[After THE JUMP: if bad Rudock is Ruddock how do you subtract more Ds from his name than one]
The instrument is frickin' righteous. Theory: two weeks ago Jim Harbaugh and some flunkies bundled Jake Rudock into an unmarked van, took him to a secure location, and hypnotized him by repeating "you are an NFL quarterback" over and over again. Rudock rode to the rescue as the defense disintegrated. The numbers are bonkers (440 yards on 46 attempts, 6 TD, 1 INT) and that's without an inch-perfect 55-yard post on which Amara Darboh lost the ball when he hit the ground. Oh, and he ran for 71 yards.
After weeks and weeks and weeks on which Rudock couldn't hit anything longer than about 20 yards he finally made this summer's UFRs of his 2014 look like they had any relationship to reality. He nailed Jehu Chesson on a freebie fade…
…to open his deep ball account on the season and did not look back. A few drives later he threw Jehu Chesson open on a 64-yard touchdown that Tom Brady would have high-fived himself about:
That is a 20 yard dig on which Chesson has not even gotten in his break when Rudock decides to throw it.
Rudock was very confident in his reads. He again punted one up into the #buttzone where only Jake Butt can get the ball. He threw back shoulder fades—I have never seen him attempt those before. On the final drive a blitzer had him dead to rights and he chucked one up in the general direction of Chesson, who adjusted and caught the ball. The fourth and five touchdown was also a #buttzone throw, even though it was to Chesson.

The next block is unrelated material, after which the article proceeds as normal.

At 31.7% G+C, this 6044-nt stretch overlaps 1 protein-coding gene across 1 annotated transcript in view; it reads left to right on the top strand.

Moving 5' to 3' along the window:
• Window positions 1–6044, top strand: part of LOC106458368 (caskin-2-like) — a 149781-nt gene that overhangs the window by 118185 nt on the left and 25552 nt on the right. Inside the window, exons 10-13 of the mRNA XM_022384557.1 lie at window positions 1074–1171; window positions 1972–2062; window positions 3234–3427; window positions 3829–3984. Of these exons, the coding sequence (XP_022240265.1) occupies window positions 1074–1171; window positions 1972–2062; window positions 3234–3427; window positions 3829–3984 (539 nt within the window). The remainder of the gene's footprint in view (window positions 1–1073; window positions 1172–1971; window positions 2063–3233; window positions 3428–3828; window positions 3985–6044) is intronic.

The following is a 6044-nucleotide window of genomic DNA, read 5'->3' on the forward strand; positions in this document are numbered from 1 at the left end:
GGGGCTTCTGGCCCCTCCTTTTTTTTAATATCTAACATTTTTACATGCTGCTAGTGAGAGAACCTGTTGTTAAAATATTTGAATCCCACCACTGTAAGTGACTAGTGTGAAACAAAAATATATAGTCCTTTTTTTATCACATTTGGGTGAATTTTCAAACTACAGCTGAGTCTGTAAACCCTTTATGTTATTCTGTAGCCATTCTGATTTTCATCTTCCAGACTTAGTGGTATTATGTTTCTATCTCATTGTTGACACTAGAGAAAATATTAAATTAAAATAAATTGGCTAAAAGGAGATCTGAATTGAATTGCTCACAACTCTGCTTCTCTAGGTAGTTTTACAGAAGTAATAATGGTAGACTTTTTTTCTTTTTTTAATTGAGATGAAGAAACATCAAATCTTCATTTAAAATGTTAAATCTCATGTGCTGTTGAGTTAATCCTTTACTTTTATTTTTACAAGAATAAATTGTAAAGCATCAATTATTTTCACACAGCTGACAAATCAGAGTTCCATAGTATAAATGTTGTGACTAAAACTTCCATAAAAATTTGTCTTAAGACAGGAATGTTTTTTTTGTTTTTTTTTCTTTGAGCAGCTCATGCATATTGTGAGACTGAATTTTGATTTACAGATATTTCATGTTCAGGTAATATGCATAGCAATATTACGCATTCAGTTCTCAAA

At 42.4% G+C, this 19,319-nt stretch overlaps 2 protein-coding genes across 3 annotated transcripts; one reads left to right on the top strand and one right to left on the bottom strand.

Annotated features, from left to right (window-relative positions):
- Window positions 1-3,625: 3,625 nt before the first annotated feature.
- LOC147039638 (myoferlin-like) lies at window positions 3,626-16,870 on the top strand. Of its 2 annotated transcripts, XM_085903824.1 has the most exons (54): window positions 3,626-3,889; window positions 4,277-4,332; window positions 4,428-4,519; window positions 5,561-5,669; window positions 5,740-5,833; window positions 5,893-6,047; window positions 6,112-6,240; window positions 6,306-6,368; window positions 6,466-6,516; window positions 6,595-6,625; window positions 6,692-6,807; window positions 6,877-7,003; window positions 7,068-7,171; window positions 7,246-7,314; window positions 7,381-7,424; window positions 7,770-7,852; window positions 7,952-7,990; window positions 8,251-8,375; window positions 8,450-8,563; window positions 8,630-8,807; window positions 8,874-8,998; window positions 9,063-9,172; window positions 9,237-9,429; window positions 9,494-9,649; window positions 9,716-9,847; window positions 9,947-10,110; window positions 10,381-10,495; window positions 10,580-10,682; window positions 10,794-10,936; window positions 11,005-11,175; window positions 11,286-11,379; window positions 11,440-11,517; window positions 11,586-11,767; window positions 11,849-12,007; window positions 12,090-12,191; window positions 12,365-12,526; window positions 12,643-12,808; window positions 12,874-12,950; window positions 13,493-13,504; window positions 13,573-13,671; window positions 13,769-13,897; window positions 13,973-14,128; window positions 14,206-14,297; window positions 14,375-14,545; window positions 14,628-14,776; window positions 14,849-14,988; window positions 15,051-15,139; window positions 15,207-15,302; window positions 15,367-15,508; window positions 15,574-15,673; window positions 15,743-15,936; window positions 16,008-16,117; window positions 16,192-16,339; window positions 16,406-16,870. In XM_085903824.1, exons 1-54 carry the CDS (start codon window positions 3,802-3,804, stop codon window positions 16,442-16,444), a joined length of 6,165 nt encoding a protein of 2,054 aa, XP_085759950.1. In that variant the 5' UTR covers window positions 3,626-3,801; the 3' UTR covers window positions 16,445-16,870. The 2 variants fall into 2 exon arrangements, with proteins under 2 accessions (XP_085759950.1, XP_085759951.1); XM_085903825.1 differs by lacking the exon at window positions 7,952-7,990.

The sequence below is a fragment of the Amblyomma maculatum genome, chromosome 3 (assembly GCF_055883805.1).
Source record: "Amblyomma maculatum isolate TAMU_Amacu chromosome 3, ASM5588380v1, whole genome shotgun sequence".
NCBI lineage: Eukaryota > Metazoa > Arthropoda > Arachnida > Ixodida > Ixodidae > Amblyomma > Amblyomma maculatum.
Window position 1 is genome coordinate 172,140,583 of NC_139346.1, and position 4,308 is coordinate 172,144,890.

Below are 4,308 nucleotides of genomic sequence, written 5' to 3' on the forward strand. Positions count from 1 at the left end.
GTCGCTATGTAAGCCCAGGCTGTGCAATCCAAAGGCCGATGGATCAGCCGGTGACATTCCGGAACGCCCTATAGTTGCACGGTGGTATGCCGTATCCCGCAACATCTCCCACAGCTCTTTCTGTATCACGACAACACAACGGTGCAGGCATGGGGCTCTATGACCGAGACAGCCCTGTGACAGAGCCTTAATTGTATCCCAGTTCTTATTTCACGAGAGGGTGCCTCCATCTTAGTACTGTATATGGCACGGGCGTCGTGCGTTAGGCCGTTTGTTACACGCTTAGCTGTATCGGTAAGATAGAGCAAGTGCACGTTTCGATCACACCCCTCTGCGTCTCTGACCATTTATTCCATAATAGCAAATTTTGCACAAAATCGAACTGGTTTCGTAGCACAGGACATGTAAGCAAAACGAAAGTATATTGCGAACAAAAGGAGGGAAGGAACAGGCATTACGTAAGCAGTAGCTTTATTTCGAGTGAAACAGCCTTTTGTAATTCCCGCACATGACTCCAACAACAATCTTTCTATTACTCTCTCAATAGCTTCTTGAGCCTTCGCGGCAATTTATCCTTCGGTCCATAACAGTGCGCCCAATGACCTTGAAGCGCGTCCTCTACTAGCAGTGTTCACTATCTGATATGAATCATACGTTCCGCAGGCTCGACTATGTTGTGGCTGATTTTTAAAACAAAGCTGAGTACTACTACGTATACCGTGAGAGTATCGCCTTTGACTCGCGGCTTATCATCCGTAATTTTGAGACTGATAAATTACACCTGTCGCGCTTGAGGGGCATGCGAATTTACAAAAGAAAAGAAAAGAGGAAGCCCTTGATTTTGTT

Basically every complaint I've had about him this year was fixed.
The opponent, you say? Well, yes. When you leave a guy wide open on a 20-yard corner route that's going to help things out. But also no. A number of #buttzone throws were indefensible and accuracy is accuracy.
Penn State will be a much stiffer test. I kind of think he might pass it now.
A couple of blips to the negative. Rudock absolutely had Grant Perry on a little angle route on Michigan's shot at the endzone just before halftime. He hesitated, got pressured, and then tried to Mallet it in there. I'm pretty sure he knew he'd screwed up as he attempted that; that's the kind of regret throw you make when you belatedly realized your primary read was open.
And then the interception. He should not have thrown that ball. But also…
this guy ain't there on first and ten [Fuller]
The ghost of Borges possessed the offensive staff. That interception came from a big set. Michigan ran play action. It was second and twenty. If it's first and ten I bet Williams is open. On second and twenty with just one wideout on the field nobody is buying that play action. It's one thing if the PA is just there to slow the pass rush a little or whatever play action on passing downs is supposed to do; it's another when the primary read on the play is supposed to be open because someone's going to bite.